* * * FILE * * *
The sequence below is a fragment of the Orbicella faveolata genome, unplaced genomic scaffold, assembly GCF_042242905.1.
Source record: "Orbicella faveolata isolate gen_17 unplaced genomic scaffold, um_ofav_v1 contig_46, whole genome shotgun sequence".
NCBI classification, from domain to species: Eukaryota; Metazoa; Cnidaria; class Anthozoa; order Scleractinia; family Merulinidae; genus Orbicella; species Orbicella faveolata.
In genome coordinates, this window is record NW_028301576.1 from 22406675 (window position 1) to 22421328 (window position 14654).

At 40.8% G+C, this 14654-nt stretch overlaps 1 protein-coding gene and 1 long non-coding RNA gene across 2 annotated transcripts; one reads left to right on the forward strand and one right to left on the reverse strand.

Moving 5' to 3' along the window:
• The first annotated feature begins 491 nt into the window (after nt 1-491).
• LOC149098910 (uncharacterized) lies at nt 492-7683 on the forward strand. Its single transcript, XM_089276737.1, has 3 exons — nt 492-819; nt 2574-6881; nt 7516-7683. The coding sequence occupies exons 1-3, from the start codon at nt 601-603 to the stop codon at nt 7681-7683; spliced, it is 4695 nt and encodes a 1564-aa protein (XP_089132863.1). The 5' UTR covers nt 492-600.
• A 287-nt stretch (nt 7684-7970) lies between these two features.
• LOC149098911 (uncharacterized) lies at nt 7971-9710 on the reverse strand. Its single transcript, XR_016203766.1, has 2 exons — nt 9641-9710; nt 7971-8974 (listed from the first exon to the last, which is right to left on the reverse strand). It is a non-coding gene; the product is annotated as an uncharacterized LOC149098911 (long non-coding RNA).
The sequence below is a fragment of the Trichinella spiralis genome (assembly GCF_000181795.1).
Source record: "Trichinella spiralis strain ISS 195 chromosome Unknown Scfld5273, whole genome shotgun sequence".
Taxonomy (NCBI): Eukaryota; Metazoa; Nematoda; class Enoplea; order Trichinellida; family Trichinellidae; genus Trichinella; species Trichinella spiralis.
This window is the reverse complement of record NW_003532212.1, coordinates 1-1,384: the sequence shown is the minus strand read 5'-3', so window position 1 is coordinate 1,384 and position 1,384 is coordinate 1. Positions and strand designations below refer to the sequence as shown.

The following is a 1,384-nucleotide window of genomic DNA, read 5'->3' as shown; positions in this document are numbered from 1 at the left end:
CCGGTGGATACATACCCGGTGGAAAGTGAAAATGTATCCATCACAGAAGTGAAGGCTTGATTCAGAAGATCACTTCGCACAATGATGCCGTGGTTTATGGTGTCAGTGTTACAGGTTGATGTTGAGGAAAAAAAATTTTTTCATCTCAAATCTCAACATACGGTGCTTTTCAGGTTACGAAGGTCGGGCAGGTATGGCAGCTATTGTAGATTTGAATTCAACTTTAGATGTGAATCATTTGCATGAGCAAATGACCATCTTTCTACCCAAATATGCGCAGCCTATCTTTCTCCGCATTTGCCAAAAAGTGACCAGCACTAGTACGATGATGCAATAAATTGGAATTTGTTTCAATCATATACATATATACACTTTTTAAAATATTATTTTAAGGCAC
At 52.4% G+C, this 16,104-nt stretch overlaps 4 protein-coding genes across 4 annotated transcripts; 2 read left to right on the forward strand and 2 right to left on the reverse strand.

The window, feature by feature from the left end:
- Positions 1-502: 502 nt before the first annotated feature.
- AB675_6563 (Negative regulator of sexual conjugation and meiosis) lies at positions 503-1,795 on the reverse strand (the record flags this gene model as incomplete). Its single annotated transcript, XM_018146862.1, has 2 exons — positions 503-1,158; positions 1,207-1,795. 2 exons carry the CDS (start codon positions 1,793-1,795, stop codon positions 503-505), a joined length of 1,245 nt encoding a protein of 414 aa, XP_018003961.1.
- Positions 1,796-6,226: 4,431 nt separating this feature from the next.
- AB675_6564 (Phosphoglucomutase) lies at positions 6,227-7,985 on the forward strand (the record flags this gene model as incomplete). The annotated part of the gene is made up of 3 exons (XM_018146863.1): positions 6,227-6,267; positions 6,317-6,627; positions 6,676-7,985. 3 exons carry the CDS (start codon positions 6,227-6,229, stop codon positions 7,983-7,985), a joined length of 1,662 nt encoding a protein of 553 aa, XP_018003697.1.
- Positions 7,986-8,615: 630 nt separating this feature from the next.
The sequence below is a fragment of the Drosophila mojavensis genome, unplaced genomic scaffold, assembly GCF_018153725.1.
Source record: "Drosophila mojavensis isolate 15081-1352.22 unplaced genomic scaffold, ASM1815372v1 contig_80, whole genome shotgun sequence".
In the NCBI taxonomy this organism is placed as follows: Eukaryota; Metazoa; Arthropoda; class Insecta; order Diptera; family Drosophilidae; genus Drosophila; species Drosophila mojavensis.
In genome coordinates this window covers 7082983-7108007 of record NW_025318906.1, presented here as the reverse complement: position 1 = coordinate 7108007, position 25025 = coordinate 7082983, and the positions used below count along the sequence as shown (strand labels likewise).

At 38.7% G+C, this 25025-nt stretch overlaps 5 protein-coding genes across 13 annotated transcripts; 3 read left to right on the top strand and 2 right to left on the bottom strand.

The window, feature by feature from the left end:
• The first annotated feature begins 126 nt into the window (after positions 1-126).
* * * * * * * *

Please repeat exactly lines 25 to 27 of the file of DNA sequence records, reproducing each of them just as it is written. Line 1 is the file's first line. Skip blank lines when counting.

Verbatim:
Source record: "Drosophila mojavensis isolate 15081-1352.22 unplaced genomic scaffold, ASM1815372v1 contig_80, whole genome shotgun sequence".
In the NCBI taxonomy this organism is placed as follows: Eukaryota; Metazoa; Arthropoda; class Insecta; order Diptera; family Drosophilidae; genus Drosophila; species Drosophila mojavensis.
In genome coordinates this window covers 7082983-7108007 of record NW_025318906.1, presented here as the reverse complement: position 1 = coordinate 7108007, position 25025 = coordinate 7082983, and the positions used below count along the sequence as shown (strand labels likewise).